CBO released updated economic and budget projections today, showing baseline (i.e., current law) budget deficits of about $1.6 trillion for the current fiscal year that ends on September 30 and roughly $7.1 trillion for the 2010-2019 period. That 10-year total is about $2.7 trillion higher than the baseline projection CBO published in March 2009. As noted in our report, about half of that revision is attributable to legislation enacted since March (primarily from extrapolating the Supplemental Appropriations Act of 2009), while the other half stems from technical factors and updates to our economic forecast.
These baseline estimates were developed using procedures established by the Balanced Budget and Emergency Deficit Control Act, which defines the baseline used by Congress for legislative scorekeeping purposes. Broadly speaking, that baseline follows current law. For example, the tax cuts enacted in 2001 and 2003 that are scheduled to expire at the end of 2010 are assumed to expire for purposes of constructing the baseline.
In contrast, some of the numbers released by the Administration today in its Mid-Session Review assume enactment of the Presidents policy proposals. The Administration currently projects that, under those policies, deficits over the 2010-2019 period would total about $9.1 trillion. Comparing that total to CBOs baseline deficit total of $7.1 trillion over the same period is an apples-to-oranges comparison. An apples-to-apples comparison can be made by looking at the Administrations new baseline projection that follows the same procedures as CBOs projection (the so-called BEA baseline reported in Table S-7 of the Mid-Session Review) and removes the effects of the Presidents policy proposals. As shown in the attached table, OMBs projection of the BEA baseline deficit is roughly $6.3 trillion over the 2010-2019 period, or about $0.9 trillion lower than CBOs baseline total for that period.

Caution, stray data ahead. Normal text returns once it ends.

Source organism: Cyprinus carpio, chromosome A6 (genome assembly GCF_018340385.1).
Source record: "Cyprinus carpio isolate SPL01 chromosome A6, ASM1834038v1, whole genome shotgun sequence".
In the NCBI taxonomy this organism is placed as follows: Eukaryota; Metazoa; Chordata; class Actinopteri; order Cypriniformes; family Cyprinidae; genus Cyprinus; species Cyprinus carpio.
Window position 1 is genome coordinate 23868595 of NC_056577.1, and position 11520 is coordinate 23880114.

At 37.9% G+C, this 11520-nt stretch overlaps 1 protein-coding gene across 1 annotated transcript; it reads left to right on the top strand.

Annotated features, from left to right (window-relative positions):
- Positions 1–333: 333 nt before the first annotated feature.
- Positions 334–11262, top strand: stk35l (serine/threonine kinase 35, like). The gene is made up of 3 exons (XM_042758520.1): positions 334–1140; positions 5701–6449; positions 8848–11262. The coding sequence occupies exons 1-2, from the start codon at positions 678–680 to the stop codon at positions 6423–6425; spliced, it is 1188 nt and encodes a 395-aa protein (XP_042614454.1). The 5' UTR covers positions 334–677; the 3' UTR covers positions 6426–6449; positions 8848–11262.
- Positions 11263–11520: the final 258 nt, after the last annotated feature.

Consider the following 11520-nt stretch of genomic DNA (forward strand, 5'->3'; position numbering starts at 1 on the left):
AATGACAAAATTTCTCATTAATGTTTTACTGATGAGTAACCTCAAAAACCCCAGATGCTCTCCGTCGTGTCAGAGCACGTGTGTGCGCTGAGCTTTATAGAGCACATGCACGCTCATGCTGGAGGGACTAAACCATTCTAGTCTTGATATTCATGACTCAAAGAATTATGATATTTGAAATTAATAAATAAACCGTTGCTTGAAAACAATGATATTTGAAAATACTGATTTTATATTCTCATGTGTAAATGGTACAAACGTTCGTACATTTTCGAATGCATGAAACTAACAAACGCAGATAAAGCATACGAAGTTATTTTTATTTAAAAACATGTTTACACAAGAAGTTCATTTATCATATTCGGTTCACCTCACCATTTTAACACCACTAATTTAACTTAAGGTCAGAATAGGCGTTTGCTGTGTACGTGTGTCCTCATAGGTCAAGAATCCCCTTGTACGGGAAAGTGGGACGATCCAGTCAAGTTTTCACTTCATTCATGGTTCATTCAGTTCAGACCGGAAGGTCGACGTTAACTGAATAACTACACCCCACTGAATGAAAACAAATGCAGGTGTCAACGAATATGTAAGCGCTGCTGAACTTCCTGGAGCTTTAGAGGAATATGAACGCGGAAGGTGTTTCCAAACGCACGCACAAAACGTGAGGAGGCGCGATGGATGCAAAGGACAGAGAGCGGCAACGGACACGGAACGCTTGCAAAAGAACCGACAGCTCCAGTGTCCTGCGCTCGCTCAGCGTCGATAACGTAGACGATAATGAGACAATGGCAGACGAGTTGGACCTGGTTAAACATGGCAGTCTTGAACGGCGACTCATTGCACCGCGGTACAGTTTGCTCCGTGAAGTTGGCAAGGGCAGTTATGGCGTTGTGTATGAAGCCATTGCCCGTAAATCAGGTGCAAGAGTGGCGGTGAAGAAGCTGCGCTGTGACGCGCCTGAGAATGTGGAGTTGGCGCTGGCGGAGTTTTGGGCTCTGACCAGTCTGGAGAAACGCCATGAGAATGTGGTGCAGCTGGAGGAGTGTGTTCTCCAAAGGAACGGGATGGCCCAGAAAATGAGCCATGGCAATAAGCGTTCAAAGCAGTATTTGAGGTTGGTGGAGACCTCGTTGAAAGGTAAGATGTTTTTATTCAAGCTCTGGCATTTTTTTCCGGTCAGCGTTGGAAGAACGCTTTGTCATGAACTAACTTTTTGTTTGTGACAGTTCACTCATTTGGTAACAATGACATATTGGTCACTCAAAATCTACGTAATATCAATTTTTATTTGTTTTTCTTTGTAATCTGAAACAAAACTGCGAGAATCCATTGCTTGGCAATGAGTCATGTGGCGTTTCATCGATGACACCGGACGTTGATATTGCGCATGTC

In June, CBO estimated that deficits under the Presidents budget would total $9.1 trillion over the 2010-2019 periodan amount that is roughly in line with the Administrations current estimate. However, we have not updated our analysis of the Presidents budget to reflect our new economic and technical assumptions, so comparing our earlier estimate and the Mid-Session Review estimate published by the Administration today is also not an apples-to-apples comparison.